I did run an Sfc /verifyonly, and indeed it found some issues. But when I try to read the log file, it does not allow me to.

Why? I have admin priveleges. How can I read the CBS log?

Thanks in advance.

EDIT: NEW INFO: Have used the elevated command to bring the log file as a text file on my desktop. The [SR] related issues only.
Everything looks fine, except the "recdisc.exe" file. But if you remember, just earlier today I have created the recovery disc (see my other post, in the relevant thread).

LOL, the only error found then by SFC, was the fact that I had replaced the original recdisc.exe with the one downloaded from this forum in order to create my recovery disc. I have kept a copy of the original. I might as well, place it back. It looks as though it tried to repair it. Strange, cos it was only a verify scan. But in the txt file I can see that it attempted to repair it. Maybe I'm reading it wrong.

The good news is that no other file seems to have a problem.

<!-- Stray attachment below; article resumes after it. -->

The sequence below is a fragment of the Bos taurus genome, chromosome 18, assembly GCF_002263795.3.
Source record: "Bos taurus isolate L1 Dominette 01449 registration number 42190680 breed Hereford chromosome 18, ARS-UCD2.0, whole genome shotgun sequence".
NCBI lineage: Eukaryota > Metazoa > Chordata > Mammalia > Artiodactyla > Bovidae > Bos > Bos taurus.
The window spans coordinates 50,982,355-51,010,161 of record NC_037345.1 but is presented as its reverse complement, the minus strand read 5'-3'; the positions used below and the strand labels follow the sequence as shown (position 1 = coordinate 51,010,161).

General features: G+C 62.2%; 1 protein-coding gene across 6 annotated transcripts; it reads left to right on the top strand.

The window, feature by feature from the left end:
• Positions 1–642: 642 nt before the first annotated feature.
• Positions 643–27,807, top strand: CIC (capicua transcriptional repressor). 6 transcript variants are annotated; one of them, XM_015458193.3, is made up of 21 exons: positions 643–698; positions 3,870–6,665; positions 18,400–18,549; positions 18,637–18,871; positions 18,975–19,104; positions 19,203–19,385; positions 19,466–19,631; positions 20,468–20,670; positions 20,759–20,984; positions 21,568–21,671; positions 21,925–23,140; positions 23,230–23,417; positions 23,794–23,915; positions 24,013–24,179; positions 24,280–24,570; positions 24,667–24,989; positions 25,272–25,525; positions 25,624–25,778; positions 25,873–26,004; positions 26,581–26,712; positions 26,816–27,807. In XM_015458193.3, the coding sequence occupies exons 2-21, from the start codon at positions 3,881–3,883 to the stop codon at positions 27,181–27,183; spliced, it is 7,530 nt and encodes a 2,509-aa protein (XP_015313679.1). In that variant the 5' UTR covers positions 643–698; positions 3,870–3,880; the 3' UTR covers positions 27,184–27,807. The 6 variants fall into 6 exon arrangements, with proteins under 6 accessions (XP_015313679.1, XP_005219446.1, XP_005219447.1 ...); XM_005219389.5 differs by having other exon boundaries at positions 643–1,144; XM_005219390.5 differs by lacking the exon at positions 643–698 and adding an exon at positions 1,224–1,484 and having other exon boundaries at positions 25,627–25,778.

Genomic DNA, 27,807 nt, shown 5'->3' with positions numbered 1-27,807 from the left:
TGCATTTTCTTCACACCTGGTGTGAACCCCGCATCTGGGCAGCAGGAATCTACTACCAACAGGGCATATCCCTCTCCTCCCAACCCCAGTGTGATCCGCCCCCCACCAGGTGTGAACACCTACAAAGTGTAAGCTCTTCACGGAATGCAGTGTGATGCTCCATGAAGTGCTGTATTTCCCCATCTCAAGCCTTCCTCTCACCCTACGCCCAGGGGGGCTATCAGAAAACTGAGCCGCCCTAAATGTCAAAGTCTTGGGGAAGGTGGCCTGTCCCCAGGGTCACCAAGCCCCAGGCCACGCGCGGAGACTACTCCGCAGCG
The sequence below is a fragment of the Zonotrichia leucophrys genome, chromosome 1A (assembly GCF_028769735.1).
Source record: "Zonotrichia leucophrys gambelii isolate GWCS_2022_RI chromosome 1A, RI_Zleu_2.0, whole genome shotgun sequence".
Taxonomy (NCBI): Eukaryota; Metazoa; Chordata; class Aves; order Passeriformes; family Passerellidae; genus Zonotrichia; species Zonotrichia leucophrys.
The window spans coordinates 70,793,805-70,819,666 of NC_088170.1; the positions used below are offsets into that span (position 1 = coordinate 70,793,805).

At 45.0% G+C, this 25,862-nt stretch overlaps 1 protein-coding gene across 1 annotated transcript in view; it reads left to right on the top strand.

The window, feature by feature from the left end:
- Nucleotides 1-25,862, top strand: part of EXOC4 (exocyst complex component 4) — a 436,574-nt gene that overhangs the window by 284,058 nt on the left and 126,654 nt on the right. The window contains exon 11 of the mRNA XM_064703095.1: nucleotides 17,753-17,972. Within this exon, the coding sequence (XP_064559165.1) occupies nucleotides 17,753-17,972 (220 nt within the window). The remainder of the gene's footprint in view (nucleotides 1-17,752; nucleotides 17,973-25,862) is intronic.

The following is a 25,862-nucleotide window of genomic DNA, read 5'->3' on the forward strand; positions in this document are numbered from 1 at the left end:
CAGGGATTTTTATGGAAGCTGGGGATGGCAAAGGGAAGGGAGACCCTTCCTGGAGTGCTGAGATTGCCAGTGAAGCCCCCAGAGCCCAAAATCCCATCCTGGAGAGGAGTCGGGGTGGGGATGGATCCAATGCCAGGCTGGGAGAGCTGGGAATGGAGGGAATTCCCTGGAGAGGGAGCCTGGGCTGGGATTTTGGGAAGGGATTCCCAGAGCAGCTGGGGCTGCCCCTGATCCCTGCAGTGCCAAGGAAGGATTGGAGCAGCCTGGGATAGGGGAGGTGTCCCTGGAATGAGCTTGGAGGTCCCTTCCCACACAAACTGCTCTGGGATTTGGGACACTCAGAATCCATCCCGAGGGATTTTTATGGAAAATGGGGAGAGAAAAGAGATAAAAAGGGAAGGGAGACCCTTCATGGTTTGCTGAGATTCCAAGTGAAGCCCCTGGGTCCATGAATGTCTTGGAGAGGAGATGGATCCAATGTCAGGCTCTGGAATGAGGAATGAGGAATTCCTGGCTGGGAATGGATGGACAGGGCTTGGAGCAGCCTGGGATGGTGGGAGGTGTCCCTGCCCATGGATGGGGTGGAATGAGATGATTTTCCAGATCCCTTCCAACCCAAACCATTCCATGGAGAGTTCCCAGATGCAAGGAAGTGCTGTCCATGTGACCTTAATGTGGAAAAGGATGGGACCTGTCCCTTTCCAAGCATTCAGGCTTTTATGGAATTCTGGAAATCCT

Coming back to memtest, looking inside Windows\Boot\PCAT, I found the memtest.exe with creation date 28/7. That was the date that I had SP2 installed. Maybe the file was replaced with a "good" copy during SP2.

Still, I'm afraid to run the test in case the pc freaks out again with the BSOD and asks for the recovery disc. Like it did for the past months.

But I will never know unless I try it.

So, off I go. I'll report back. Wish me luck.

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Crap...the boot failed due to an error at \boot\memtest.exe.....:(

No luck..I'm trying to replace the memtest.exe at Windows\Boot\PCAT with another file a friend send me (from his Vista), but it does not allow me.

Any ideas?

Thanks alot.

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The memtest.exe file is owned by TrustedInstaller, so you would need to make a backup copy of the file, take ownership of the file, give yourself full control (permission) of it, copy the replacement memtest.exe file into the folder, check and restore TrustedInstaller as the owner of the replacement file.